Monday, September 26, 2016

Famous Classical Music Components



Beethoven was one of the most influential Classical composers. Classical music is comprised of several components that influence the overall form, structure, and characteristics of the music. Music has been evolving since the early Middle Ages. Classical music may use two different spellings, with each indicating a different type of music. Classical music with a capital “C” refers to a specific time period of music created between 1750 to 1820. Classical music with a lower case “c” refers to all western art music. Because of this confusion, the terms “western art music” or “serious music” are often used to describe classical music from more than one time period.

Harmony

Harmony is the vertical component of music. It is responsible for the chords created in harmony. The major difference between classical and popular music is the use of harmony. Classical music will use complex chord progressions to create complex musical sonorities while popular music concentrates on common chord progressions. A typical classical piece might have seven or eight different types of chords per phrase. In contrast, a popular piece might only have two or three types of chords. Most musicians will study harmony to analyze and gain a greater understanding of the music.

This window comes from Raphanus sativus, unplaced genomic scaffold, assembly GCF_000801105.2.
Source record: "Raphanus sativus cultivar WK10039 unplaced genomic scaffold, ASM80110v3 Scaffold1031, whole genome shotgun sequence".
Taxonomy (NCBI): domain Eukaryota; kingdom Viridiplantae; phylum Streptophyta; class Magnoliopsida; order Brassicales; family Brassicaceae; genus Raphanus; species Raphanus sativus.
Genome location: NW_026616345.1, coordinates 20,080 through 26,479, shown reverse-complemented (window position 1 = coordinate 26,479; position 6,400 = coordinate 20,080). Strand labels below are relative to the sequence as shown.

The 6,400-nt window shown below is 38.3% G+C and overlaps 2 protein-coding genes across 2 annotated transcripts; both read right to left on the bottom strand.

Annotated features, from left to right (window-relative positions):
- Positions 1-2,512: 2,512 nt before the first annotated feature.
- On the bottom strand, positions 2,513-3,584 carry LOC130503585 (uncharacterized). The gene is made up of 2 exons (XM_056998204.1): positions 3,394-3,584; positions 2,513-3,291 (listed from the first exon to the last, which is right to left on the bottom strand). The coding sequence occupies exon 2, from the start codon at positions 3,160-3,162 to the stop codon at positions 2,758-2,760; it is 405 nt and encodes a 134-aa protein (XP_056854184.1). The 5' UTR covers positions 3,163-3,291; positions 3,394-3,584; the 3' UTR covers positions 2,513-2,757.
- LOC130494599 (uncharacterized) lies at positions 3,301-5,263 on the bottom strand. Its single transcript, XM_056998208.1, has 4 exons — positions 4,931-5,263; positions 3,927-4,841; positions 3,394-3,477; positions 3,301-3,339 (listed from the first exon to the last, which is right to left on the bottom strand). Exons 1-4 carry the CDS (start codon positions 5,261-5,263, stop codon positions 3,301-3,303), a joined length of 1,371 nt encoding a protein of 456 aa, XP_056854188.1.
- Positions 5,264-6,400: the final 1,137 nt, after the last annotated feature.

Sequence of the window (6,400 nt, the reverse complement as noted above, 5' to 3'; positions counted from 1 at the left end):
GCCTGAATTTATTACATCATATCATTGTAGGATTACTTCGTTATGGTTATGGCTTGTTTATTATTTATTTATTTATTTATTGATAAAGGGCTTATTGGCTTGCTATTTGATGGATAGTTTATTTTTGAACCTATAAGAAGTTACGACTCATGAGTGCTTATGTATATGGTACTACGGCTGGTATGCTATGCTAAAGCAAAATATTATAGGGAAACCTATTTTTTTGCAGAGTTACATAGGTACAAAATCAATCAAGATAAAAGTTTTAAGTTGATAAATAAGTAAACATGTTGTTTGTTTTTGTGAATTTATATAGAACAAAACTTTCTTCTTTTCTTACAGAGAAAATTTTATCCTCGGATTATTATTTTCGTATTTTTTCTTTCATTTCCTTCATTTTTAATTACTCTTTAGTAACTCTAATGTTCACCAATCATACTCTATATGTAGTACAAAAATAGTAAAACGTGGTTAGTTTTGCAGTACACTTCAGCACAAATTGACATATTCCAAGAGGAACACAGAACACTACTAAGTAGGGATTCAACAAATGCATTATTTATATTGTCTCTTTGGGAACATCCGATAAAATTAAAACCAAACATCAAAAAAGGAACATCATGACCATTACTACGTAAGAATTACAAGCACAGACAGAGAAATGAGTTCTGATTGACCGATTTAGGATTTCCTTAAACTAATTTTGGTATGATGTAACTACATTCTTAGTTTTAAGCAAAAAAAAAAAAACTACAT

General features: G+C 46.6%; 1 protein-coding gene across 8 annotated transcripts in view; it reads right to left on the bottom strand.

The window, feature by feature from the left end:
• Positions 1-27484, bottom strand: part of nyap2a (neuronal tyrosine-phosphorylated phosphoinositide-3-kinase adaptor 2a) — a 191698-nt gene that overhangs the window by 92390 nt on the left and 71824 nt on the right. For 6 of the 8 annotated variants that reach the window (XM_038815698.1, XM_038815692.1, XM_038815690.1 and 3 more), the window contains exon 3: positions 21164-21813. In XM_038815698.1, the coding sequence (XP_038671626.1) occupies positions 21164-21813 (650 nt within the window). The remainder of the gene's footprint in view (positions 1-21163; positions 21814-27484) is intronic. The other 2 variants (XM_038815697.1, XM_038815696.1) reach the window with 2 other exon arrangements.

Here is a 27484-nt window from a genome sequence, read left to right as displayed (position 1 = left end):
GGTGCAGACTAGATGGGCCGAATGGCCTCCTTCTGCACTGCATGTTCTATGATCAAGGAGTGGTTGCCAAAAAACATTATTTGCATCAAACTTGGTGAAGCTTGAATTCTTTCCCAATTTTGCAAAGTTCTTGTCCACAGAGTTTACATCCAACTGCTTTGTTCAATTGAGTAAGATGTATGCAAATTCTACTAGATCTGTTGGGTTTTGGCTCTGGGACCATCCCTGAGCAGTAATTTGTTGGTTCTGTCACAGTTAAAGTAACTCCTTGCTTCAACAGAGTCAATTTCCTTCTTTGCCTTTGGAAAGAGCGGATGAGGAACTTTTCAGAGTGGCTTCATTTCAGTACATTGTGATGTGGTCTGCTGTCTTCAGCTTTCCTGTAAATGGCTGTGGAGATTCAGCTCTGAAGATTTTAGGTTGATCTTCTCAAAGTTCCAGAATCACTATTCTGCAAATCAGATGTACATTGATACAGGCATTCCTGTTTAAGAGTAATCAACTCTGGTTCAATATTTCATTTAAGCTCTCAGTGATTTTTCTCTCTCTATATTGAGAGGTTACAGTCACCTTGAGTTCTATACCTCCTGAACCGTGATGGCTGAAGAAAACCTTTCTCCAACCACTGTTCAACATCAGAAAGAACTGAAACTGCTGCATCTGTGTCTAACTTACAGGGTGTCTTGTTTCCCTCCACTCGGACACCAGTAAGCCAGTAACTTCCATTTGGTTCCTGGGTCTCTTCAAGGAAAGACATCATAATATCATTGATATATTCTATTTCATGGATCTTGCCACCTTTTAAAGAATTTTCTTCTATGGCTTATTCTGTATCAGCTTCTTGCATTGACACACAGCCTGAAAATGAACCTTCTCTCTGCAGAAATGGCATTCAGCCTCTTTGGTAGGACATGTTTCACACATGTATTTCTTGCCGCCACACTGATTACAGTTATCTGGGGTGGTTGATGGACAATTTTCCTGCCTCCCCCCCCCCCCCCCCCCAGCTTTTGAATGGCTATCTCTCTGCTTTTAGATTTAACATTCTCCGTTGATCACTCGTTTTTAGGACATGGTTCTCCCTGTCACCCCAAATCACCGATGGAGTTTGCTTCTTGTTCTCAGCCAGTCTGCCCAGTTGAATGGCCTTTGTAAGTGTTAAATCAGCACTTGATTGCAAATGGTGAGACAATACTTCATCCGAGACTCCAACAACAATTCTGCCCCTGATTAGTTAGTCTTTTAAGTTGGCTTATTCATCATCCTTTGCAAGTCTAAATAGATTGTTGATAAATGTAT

Melody

Melody is the horizontal component of music that we typically refer to as a tune. The melody is the most recognizable part of any composition. In classical music, melodies are complex and borrow pitches from keys that are closely related. In this sense, a composition written in D major will borrow notes from other keys. Borrowing helps to add variety and an element of surprise to the composition. Melody can be broken down into smaller components called motives. Motives are small musical ideas that help to build melodies. A common motive is the simple 4-note opening statement from Beethoven’s Fifth Symphony.

Timbre

Timbre is an essential component for composers and orchestrators. It described the tone color of each individual instrument. Each instrument has its own characteristic sound and produces a timbre that adds color and variety to a composition. Composers will make use of several different-sounding instruments to create new combinations of sounds. Timbre occurs most notably in orchestral scores that combine brass, woodwind, string, percussion, and keyboard instruments to create the overall symphonic texture.

Form

Form is a critical component of classical music. Without form, music would lose its direction and become an amorphous and undefined mass of sound. Form helps to create compositions in which melodies repeat themselves in logical ways. Even compositions that are through-composed, in which no section repeats, will include repetitive motifs to help add structure to the composition. Letters indicate specific repeated sections. For instance, a composition labeled ABA will have two repeated sections at the beginning and end of the piece and a new, related section in the middle.


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